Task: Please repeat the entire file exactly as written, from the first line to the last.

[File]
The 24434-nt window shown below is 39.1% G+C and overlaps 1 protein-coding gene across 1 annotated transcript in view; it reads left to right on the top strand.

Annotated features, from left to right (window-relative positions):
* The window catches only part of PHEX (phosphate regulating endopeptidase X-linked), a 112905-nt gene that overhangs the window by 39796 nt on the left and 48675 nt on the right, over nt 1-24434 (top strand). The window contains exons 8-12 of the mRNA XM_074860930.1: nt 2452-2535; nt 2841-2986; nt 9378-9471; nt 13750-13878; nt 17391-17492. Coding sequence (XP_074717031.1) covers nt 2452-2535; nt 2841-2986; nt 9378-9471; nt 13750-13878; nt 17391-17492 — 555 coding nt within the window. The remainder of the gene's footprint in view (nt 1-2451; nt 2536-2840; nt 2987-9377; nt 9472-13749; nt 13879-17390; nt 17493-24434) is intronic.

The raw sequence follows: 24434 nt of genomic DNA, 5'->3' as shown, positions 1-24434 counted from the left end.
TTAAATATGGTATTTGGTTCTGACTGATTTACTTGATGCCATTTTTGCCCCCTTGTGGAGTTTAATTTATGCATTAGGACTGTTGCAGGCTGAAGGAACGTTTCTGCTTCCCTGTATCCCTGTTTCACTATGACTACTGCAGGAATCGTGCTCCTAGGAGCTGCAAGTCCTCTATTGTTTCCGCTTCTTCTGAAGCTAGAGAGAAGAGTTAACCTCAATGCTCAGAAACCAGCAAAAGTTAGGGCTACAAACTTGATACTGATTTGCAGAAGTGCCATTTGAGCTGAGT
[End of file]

The 24434-nt window shown below is 39.1% G+C and overlaps 1 protein-coding gene across 1 annotated transcript in view; it reads left to right on the top strand.

Annotated features, from left to right (window-relative positions):
* The window catches only part of PHEX (phosphate regulating endopeptidase X-linked), a 112905-nt gene that overhangs the window by 39796 nt on the left and 48675 nt on the right, over nt 1-24434 (top strand). The window contains exons 8-12 of the mRNA XM_074860930.1: nt 2452-2535; nt 2841-2986; nt 9378-9471; nt 13750-13878; nt 17391-17492. Coding sequence (XP_074717031.1) covers nt 2452-2535; nt 2841-2986; nt 9378-9471; nt 13750-13878; nt 17391-17492 — 555 coding nt within the window. The remainder of the gene's footprint in view (nt 1-2451; nt 2536-2840; nt 2987-9377; nt 9472-13749; nt 13879-17390; nt 17493-24434) is intronic.

The raw sequence follows: 24434 nt of genomic DNA, 5'->3' as shown, positions 1-24434 counted from the left end.
TTAAATATGGTATTTGGTTCTGACTGATTTACTTGATGCCATTTTTGCCCCCTTGTGGAGTTTAATTTATGCATTAGGACTGTTGCAGGCTGAAGGAACGTTTCTGCTTCCCTGTATCCCTGTTTCACTATGACTACTGCAGGAATCGTGCTCCTAGGAGCTGCAAGTCCTCTATTGTTTCCGCTTCTTCTGAAGCTAGAGAGAAGAGTTAACCTCAATGCTCAGAAACCAGCAAAAGTTAGGGCTACAAACTTGATACTGATTTGCAGAAGTGCCATTTGAGCTGAGT